Standardisation could be a boost favouring economies of scale in manufacturing, but when applied thoughtlessly to sport it could deprive connoisseurs the excitement and experience of flair, improvisation and class, all of which are appreciated and applauded for the sheer skill required.
Cricket is in danger of losing its true faithful if the MCC (Marylebone Cricket Club) continues with its madness of trying to standardise the game at the expense of all else.
The MCC Cricket Committee headed by former England skipper Mike Gatting met in Bengaluru a few days ago and recommended that the World Test Championship which is to come into play this July, after the World Cup in England, should be played with a standardised ball worldwide.
Currently, Dukes ball is used in England and West Indies, SG ball in India while all other countries use the Australian Kookaburra ball. The MCC committee left it to ICC to decide which ball it wanted to zero in on, but said that standardisation had to be imposed in the Test Championship.
The call though has not been universally appreciated. Master batsman Sunil Gavaskar blasted the recommendation and said that MCC was just another cricket club like Cricket Club of India or National Cricket Club, Kolkata or Chennai’s Madras Cricket Club. “Who are they to impose standardisation,” he thundered in an interview.
The champion batsman of yesteryears said that the beauty of Test cricket was that it posed a challenge in many forms, with different ball, types of pitch, atmosphere, weather conditions, etc and a cricketer’s greatness was gauged on how well he coped with these when playing away from familiar home conditions. He was baffled that anybody would rob it of this differentiator by trying to standardise one aspect of the challenge.
The SG ball is ideal for the rough outfields in India as it is made of hardier buffalo hide. Dukes, made of softer calf hide, is best suited for the soft underfoot conditions obtaining in England while Kookaburra balls are made from steer hide and served some countries well.
SG and Dukes Test balls have more pronounced, hand-stitched seams while Kookaburra balls with their depressed seam are a combination of machine and hand-stitching.
Duke manufacturers use extra coatings of lacquer right from treatment of the hide. Additionally, lamping (grease) helps to keep the ball dry in damp English conditions.
These variations in seam and manufacturing process pose challenges to batsmen and bowlers. Their ability to come to terms with is one of the key challenges to visiting Test teams.
Australia, in an effort to get their cricketers used to Dukes ball ahead of the Ashes series in England this year, introduced the brand in the second half of their first class season; i.e. after the Big Bash. The experience has rudely jolted Aussie cricket.
A few matches were unusually low-scoring affairs and finished inside three days. Surprisingly some of the cricketers who vented their ire against the ball were bowlers Nathan Lyon and Peter Siddle.
Even otherwise ICC cannot thrust a ball on international teams and expect them to perform at peak levels. That brand of ball has to be extensively used at all levels of domestic cricket first. For instance, if a Duke is to be the chosen ball, the ball must be put to test extensively in Indian conditions.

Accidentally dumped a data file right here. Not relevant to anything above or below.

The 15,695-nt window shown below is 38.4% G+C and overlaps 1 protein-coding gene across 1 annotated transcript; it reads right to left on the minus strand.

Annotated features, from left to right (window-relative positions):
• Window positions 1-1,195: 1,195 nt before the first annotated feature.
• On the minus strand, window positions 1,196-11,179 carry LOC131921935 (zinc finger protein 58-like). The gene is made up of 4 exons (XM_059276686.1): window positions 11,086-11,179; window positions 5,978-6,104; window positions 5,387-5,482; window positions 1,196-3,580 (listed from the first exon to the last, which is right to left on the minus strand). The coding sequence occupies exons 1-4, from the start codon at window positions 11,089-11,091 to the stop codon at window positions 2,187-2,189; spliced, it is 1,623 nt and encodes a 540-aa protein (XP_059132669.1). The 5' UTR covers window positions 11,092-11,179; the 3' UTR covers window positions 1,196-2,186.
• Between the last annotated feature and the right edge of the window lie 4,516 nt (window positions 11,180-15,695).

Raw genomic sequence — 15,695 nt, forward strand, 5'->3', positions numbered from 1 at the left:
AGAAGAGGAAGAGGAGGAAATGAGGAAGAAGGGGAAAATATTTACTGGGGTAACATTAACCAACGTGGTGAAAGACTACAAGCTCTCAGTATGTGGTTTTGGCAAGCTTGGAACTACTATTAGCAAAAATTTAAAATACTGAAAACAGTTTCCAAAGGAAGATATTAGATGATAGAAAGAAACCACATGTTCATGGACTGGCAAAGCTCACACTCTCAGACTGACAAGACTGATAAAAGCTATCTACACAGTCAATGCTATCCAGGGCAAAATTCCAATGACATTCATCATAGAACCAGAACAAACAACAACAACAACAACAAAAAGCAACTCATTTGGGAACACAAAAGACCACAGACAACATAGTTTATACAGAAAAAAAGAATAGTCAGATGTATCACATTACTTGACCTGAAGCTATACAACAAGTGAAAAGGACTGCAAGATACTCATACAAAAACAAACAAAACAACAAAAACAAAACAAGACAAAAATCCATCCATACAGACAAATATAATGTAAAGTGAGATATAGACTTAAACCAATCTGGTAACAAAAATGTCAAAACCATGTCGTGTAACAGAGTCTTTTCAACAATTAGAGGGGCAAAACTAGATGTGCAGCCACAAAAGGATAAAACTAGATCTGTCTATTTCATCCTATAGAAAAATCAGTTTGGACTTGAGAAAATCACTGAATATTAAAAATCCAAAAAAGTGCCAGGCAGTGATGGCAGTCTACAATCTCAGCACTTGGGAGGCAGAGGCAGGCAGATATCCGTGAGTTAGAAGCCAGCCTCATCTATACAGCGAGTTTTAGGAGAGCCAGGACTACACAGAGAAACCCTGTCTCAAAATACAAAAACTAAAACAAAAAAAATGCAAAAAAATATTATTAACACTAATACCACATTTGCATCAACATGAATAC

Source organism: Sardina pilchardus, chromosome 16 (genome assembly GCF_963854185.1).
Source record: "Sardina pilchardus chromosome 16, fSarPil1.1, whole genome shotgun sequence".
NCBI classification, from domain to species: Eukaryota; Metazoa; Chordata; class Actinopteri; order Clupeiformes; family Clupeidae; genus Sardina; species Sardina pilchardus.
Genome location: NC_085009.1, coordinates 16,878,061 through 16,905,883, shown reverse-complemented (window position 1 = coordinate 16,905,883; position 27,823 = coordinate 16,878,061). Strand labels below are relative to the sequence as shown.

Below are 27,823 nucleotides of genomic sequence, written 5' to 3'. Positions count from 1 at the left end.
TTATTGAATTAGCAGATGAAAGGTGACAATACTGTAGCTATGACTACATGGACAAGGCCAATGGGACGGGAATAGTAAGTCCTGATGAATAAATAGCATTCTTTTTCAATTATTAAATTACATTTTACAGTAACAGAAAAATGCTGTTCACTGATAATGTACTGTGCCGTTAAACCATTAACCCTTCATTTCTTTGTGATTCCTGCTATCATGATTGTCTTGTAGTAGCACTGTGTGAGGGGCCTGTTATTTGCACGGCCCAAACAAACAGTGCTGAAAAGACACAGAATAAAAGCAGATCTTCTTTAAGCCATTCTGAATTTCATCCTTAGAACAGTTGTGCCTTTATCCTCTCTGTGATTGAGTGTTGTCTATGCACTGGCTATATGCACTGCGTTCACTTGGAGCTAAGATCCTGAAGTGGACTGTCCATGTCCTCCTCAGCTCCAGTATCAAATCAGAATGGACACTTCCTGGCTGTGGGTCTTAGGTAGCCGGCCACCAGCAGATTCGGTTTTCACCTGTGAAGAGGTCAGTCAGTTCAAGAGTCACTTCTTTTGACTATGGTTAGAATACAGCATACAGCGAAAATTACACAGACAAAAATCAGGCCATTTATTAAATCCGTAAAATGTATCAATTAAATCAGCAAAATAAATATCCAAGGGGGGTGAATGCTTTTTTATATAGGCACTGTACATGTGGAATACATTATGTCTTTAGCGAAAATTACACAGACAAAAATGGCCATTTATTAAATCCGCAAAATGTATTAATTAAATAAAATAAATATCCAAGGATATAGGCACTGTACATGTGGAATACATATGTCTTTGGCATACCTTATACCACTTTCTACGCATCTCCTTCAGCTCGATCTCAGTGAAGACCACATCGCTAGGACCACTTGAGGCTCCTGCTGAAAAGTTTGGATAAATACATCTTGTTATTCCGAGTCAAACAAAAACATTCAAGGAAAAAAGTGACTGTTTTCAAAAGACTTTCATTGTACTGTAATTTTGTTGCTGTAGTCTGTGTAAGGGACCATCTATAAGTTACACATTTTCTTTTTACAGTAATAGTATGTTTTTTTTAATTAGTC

Indian players, right from club, school and junior levels would get an insight of its vagaries and nature before becoming comfortable with using it. The ball manufacturer too could do with a lot of feedback on how it performs in different conditions.
Certainly standardisation of ball was the contentious recommendation but two other suggestions deserve a look-in.
The first is an attempt to speed up the process around Test cricket and for this the game’s custodians want to borrow the ‘Shot Clock’ idea from basketball.
The grouse against Test cricket was poor over-rate. This has further deteriorated because of the introduction of DRS (Decision Review System).
The cricket committee, in an effort to boost over-rates, suggested introduction of the ‘Shot Clock’ system. In basketball the team with ball possession has to have a crack at the basket within 24 seconds or they lose ball possession.
Tennis too has introduced a 20-second rule in a few tournaments. The server has to start the process of serving within that time, with a grace of five seconds permitted by chair umpire.
Of course some have bitterly opposed it. Tennis great Rafael Nadal said that serving within 20 seconds in climatic temperatures of below 20 degrees was fine. But the same rule cannot be applied when the temperature shoots up above 30 degrees centigrade.
In cricket the proposal is to have a countdown clock in plain view. The countdown from 45 seconds would be activated at completion of an over. The next over would have to start before the clock came down to zero. The countdown would alter if a wicket fell off the last ball of an over (60 seconds) or a new bowler was introduced (80 seconds to provide for change of field placements).
Another proposal was to impose free-hit in Test cricket to make bowlers more conscious of no-balls. The cricket committee felt that incidents of no-ball had come down drastically in white-ball cricket and believed that free-hit was the deterrent. It was believed that overrates would improve with fewer no-balls.
Meanwhile, the last word has not been said on these recommendations. The belief is the ICC could accept a couple of these in the near future. If nothing it would retain the relevance of MCC as custodians of the game’s laws, Gavaskar’s rant notwithstanding.
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